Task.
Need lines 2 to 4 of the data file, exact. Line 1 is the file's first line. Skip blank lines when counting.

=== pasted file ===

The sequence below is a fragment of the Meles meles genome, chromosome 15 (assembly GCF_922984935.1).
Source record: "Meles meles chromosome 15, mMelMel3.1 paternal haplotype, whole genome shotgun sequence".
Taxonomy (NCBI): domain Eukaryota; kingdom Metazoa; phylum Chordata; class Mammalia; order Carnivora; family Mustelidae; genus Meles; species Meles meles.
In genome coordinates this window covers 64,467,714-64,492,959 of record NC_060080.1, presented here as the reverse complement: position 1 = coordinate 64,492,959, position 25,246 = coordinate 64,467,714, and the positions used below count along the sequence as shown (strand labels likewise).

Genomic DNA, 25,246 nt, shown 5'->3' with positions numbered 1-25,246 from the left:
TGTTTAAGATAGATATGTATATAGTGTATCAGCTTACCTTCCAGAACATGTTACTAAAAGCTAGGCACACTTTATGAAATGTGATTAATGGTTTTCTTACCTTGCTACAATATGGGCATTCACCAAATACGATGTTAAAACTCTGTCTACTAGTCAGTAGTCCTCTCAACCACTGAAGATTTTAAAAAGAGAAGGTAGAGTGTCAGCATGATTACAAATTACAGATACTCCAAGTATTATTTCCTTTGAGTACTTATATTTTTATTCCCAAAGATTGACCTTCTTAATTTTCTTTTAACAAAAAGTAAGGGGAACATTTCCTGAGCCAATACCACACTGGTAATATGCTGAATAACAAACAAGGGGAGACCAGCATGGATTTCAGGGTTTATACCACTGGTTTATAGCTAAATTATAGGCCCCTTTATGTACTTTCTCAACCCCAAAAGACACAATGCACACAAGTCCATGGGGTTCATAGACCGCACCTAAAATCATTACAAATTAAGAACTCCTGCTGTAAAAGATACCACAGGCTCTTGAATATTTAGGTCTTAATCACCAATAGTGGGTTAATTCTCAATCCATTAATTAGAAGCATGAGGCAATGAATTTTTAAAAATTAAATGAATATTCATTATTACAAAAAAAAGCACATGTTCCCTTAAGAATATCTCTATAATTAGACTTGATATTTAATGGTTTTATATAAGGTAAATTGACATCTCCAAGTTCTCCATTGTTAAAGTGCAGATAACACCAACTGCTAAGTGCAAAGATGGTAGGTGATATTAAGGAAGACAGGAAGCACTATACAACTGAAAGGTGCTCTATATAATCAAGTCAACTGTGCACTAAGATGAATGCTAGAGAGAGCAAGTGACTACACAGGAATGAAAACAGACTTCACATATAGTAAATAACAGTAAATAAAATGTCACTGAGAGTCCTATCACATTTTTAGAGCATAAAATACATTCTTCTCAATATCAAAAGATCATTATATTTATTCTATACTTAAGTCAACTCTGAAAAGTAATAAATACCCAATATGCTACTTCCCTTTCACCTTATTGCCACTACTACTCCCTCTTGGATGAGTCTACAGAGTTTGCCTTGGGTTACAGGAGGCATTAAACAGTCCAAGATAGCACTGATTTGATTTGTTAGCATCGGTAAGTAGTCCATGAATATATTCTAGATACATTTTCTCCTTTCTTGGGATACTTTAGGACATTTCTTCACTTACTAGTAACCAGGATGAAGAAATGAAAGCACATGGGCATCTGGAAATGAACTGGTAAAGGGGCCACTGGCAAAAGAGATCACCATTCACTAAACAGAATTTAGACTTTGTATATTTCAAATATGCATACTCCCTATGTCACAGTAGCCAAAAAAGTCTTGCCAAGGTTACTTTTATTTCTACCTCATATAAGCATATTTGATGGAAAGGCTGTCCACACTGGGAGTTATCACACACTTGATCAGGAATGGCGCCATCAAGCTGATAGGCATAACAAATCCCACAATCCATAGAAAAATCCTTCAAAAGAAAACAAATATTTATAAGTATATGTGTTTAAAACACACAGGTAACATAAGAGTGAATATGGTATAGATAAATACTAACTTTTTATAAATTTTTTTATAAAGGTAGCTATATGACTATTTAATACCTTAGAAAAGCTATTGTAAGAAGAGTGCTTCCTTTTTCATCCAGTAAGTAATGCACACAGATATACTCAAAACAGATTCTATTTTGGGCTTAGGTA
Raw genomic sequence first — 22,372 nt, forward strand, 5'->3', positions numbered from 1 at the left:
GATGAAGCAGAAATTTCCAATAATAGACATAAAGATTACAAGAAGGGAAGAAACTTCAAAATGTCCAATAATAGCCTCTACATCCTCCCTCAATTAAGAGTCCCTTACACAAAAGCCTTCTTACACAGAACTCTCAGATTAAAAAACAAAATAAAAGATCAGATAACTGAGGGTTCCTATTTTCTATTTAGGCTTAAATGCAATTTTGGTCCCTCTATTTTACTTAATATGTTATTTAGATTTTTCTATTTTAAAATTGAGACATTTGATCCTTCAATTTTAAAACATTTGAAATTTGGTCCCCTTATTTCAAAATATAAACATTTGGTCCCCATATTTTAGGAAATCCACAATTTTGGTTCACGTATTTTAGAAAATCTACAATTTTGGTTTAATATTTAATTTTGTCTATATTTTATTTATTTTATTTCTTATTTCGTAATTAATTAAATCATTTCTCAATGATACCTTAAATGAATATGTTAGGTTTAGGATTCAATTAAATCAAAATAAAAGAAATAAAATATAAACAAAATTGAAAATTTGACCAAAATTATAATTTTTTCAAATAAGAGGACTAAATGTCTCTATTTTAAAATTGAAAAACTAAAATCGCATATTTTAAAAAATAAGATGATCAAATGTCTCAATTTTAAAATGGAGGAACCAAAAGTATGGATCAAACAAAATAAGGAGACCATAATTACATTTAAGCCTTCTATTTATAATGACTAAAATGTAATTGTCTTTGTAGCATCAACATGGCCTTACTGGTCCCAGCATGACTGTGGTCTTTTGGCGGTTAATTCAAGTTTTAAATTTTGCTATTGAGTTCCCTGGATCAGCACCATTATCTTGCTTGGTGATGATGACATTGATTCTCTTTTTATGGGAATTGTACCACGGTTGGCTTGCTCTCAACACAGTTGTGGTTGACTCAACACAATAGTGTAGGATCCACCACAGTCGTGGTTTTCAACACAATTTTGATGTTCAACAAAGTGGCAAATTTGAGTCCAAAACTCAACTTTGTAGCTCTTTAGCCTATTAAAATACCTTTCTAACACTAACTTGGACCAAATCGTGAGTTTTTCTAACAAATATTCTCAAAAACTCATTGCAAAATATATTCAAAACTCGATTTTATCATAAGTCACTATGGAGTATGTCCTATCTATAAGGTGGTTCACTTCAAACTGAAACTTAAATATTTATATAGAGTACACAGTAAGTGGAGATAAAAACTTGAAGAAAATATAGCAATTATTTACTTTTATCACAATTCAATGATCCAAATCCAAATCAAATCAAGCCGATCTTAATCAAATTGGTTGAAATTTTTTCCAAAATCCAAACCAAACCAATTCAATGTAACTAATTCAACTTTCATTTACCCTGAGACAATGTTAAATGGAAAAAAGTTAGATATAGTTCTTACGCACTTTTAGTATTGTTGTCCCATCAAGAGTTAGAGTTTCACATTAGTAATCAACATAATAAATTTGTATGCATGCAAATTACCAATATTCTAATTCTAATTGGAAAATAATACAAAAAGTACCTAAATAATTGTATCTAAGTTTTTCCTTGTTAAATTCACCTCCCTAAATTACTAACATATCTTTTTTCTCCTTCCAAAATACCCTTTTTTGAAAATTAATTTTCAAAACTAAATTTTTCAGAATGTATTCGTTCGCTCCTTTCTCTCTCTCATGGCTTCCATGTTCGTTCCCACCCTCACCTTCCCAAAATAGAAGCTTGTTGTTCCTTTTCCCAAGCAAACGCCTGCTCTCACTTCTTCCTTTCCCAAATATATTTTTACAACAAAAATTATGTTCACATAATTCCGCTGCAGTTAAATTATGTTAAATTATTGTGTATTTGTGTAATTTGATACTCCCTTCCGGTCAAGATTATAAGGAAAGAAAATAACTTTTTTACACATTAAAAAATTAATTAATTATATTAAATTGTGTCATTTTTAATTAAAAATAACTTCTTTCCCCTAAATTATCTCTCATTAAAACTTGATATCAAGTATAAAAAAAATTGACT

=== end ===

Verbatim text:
Source record: "Meles meles chromosome 15, mMelMel3.1 paternal haplotype, whole genome shotgun sequence".
Taxonomy (NCBI): domain Eukaryota; kingdom Metazoa; phylum Chordata; class Mammalia; order Carnivora; family Mustelidae; genus Meles; species Meles meles.
In genome coordinates this window covers 64,467,714-64,492,959 of record NC_060080.1, presented here as the reverse complement: position 1 = coordinate 64,492,959, position 25,246 = coordinate 64,467,714, and the positions used below count along the sequence as shown (strand labels likewise).